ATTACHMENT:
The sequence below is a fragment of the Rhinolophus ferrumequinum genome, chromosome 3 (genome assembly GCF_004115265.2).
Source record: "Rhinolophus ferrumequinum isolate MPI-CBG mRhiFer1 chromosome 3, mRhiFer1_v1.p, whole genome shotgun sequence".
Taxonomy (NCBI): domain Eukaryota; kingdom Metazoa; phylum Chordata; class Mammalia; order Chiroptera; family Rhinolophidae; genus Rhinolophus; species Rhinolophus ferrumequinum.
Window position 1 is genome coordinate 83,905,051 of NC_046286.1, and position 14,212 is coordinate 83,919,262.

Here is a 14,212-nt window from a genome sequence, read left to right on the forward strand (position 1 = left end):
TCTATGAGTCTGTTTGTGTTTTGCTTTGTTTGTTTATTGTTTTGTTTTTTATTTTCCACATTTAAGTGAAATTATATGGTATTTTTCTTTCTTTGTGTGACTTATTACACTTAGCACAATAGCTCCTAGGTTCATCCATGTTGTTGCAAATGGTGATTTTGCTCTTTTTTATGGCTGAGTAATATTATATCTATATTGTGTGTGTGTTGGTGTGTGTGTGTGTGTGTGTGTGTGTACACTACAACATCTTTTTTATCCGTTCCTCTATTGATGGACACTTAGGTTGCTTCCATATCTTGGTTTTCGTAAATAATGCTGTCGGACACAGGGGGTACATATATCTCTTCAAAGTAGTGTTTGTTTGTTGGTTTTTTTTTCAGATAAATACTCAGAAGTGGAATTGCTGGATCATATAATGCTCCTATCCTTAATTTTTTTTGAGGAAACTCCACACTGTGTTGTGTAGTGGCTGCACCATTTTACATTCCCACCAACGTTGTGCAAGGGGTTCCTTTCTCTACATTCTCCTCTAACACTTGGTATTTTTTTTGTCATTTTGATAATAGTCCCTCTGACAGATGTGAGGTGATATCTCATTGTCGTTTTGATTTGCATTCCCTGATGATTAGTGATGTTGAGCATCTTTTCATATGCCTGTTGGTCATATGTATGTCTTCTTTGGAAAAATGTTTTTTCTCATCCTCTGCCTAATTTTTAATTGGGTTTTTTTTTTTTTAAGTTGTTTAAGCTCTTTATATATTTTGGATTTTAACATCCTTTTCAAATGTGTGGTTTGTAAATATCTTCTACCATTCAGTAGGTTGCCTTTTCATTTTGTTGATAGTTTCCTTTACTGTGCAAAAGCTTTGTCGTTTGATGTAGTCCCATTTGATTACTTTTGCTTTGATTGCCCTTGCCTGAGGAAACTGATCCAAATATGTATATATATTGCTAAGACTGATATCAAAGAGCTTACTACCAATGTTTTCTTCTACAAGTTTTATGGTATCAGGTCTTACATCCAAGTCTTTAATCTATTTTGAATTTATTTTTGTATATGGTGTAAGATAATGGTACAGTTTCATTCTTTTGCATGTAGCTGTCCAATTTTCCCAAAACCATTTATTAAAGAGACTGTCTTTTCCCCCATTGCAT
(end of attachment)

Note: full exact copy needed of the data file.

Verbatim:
The sequence below is a fragment of the Rhinolophus ferrumequinum genome, chromosome 3 (genome assembly GCF_004115265.2).
Source record: "Rhinolophus ferrumequinum isolate MPI-CBG mRhiFer1 chromosome 3, mRhiFer1_v1.p, whole genome shotgun sequence".
Taxonomy (NCBI): domain Eukaryota; kingdom Metazoa; phylum Chordata; class Mammalia; order Chiroptera; family Rhinolophidae; genus Rhinolophus; species Rhinolophus ferrumequinum.
Window position 1 is genome coordinate 83,905,051 of NC_046286.1, and position 14,212 is coordinate 83,919,262.

Here is a 14,212-nt window from a genome sequence, read left to right on the forward strand (position 1 = left end):
TCTATGAGTCTGTTTGTGTTTTGCTTTGTTTGTTTATTGTTTTGTTTTTTATTTTCCACATTTAAGTGAAATTATATGGTATTTTTCTTTCTTTGTGTGACTTATTACACTTAGCACAATAGCTCCTAGGTTCATCCATGTTGTTGCAAATGGTGATTTTGCTCTTTTTTATGGCTGAGTAATATTATATCTATATTGTGTGTGTGTTGGTGTGTGTGTGTGTGTGTGTGTGTGTACACTACAACATCTTTTTTATCCGTTCCTCTATTGATGGACACTTAGGTTGCTTCCATATCTTGGTTTTCGTAAATAATGCTGTCGGACACAGGGGGTACATATATCTCTTCAAAGTAGTGTTTGTTTGTTGGTTTTTTTTTCAGATAAATACTCAGAAGTGGAATTGCTGGATCATATAATGCTCCTATCCTTAATTTTTTTTGAGGAAACTCCACACTGTGTTGTGTAGTGGCTGCACCATTTTACATTCCCACCAACGTTGTGCAAGGGGTTCCTTTCTCTACATTCTCCTCTAACACTTGGTATTTTTTTTGTCATTTTGATAATAGTCCCTCTGACAGATGTGAGGTGATATCTCATTGTCGTTTTGATTTGCATTCCCTGATGATTAGTGATGTTGAGCATCTTTTCATATGCCTGTTGGTCATATGTATGTCTTCTTTGGAAAAATGTTTTTTCTCATCCTCTGCCTAATTTTTAATTGGGTTTTTTTTTTTTTAAGTTGTTTAAGCTCTTTATATATTTTGGATTTTAACATCCTTTTCAAATGTGTGGTTTGTAAATATCTTCTACCATTCAGTAGGTTGCCTTTTCATTTTGTTGATAGTTTCCTTTACTGTGCAAAAGCTTTGTCGTTTGATGTAGTCCCATTTGATTACTTTTGCTTTGATTGCCCTTGCCTGAGGAAACTGATCCAAATATGTATATATATTGCTAAGACTGATATCAAAGAGCTTACTACCAATGTTTTCTTCTACAAGTTTTATGGTATCAGGTCTTACATCCAAGTCTTTAATCTATTTTGAATTTATTTTTGTATATGGTGTAAGATAATGGTACAGTTTCATTCTTTTGCATGTAGCTGTCCAATTTTCCCAAAACCATTTATTAAAGAGACTGTCTTTTCCCCCATTGCAT